In the aftermath of the presidential election, the term “fake news” suddenly meant a great deal more than just The Onion. Instead, it was applied to a small subset of hoax websites viewed by very few people that the left either insinuated or insisted — depending on just who you were listening to — had played a major role in denying Hillary Rodham Clinton her rightful spot in the Oval Office.
In spite of some intrepid reporting (and mostly whatever kind of reporting is the diametrical opposite of intrepid), it quickly became apparent that “fake news” played as much as role in the 2016 election as UncleJimmy4146’s conspiracy theory-laden LiveJournal page.
In the interim, however, “fake news” took on a new meaning: It was repurposed by conservatives tired of the liberal bias inherent in nearly every major broadcast and print media outlet.
Now, less than a year into the Trump presidency, CNN — which has not infrequently received the tag in question from various sources — has had enough. It’s crying “uncle.”
The network has published an opinion piece unsubtly titled “Ban the term ‘fake news,’” where Hossein Derakhshan and Claire Wardle lay out why they believe the term needs to be relegated to the dustbin of history.
“When we use the term ‘fake news’ it is not only self-defeating, it oversimplifies a very complex problem,” Derakhshan and Wardle write.
“A year ago, this wasn’t the case. The term actually meant something. It described a particular type of website that used the same design templates as professional news websites but its contents were entirely fabricated.
“But earlier this year, the term started to become meaningless. It became used to describe any piece of information that someone else didn’t like. (emphasis ours) Increasingly the term has become weaponized by politicians who use it to undermine independent journalism in an effort to reach the public directly through their own channels.”
Reading this, I was immediately reminded of a recent column (by David Brooks, of all people), which discussed American political discourse and its coarsening. It came as part of a review of a book by Alan Jacobs called “How to Think.” In it, “Jacobs notices that when somebody uses ‘in other words’ to summarize another’s argument, what follows is almost invariably a ridiculous caricature of that argument, in order to win favor with the team.” (emphasis mine)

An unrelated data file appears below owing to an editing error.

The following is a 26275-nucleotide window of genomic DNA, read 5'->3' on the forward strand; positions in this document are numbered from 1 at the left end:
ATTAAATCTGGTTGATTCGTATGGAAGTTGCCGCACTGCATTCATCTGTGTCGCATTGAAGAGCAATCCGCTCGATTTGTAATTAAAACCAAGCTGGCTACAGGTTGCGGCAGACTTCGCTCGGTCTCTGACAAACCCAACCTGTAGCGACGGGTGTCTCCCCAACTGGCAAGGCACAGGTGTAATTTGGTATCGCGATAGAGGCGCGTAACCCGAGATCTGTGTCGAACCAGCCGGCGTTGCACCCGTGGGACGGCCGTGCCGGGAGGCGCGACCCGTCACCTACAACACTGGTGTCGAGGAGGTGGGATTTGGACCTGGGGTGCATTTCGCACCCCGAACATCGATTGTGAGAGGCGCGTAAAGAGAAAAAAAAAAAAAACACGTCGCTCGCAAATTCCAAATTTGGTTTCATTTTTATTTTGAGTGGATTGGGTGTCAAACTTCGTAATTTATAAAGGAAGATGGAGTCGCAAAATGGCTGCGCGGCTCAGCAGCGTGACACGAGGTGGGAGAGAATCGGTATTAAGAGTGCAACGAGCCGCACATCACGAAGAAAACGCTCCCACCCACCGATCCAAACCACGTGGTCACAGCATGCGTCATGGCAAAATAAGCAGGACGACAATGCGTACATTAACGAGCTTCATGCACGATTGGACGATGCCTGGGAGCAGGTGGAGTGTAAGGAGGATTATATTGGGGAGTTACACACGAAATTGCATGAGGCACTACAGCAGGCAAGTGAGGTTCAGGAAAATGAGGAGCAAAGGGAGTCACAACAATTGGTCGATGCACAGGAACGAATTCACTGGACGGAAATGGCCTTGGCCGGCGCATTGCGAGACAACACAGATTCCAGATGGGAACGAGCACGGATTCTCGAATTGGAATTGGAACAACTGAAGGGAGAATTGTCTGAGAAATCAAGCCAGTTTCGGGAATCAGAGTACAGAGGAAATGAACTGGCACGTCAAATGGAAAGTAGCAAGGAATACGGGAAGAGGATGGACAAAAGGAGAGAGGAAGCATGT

“In other words” didn’t appear before the bolded statement in Derakhshan and Wardle’s piece, but it ought to have, since it was a preposterous restatement in other words of what those using the term in reference to the media actually mean. It almost never involves things that are factual but that the receiver doesn’t like. It is, instead, a way to express distrust and alienation at a media that has become increasingly liberal over the past quarter century.
The media was far from a bastion of conservatism before that, but consider this: out of 63 correspondents from the White House press room who were polled by Politico as to their political affiliations, only three said they were Republicans — just 4 percent. Thus, the idea that “fake news” is used to “describe any piece of information that someone else didn’t like” is a grotesque caricature of what the term means to conservatives and why they have decided to reclaim it.
This citation, it’s worth noting, almost equals the number of studies actually cited by Derakhshan and Wardle in their piece.
One report linked near the end and has little to do with the article as a whole. A second report from the Columbia Journalism Review “shows that people in three other countries increasingly believe that the ‘mainstream’ media peddle fabricated stories.” (The study, upon perusal, comes to a conclusion somewhat less tidy than that.)
The other is a 109-page report written by Derakhshan and Wardle themselves, which is somewhat more academically rigorous. Unfortunately, the CNN article borrows heavily from its theorizing and is fairly light on the attribution, at least when it comes to their report.
Instead, the report makes alarmist statements, like: “In countries where a free press is a luxury and free speech is not guaranteed, this phrase is being used as an excuse to clamp down on both. Terminology matters, and using it simply ‘because everyone else uses it’ is no longer good enough.”
That might be true, but it doesn’t actually do anything to back up what Derakhshan and Wardle are saying, in spite of the fact that they are very literally blaming anyone who uses “fake news” in the context of calling out bias for eradicating free speech abroad.
Furthermore, nowhere in this piece do Derakhshan and Wardle — the self-appointed diplomats from media land — acknowledge any failings on the part of the Fourth Estate that may have played into this crisis of confidence in our mainstream media.
Any notion of bias or sensationalism eroding trust in the media goes wholly unmentioned. The media comes off as martyrs, unfairly-tarnished saints whose reputations should be as pure as the driven snow and have been sullied by evil forces. Even a desultory look at the 2016 election coverage — or any of the WikiLeaks emails between members of the media and the Clinton campaign — would disabuse them of this notion.
Alas, no matter how much they wish to “ban” this neologism (good luck with the legislation on that one, guys), the phrase isn’t going away — at least where CNN is concerned — until the problems that prompted it are addressed.
Until that glorious moment, Derakhshan and Wardle, as well as everyone else at “The Most Trusted Name In News,” will likely have to take out a lot more “apple” commercials to rebuild even a modicum of trust with the American viewer.
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H/T Fox News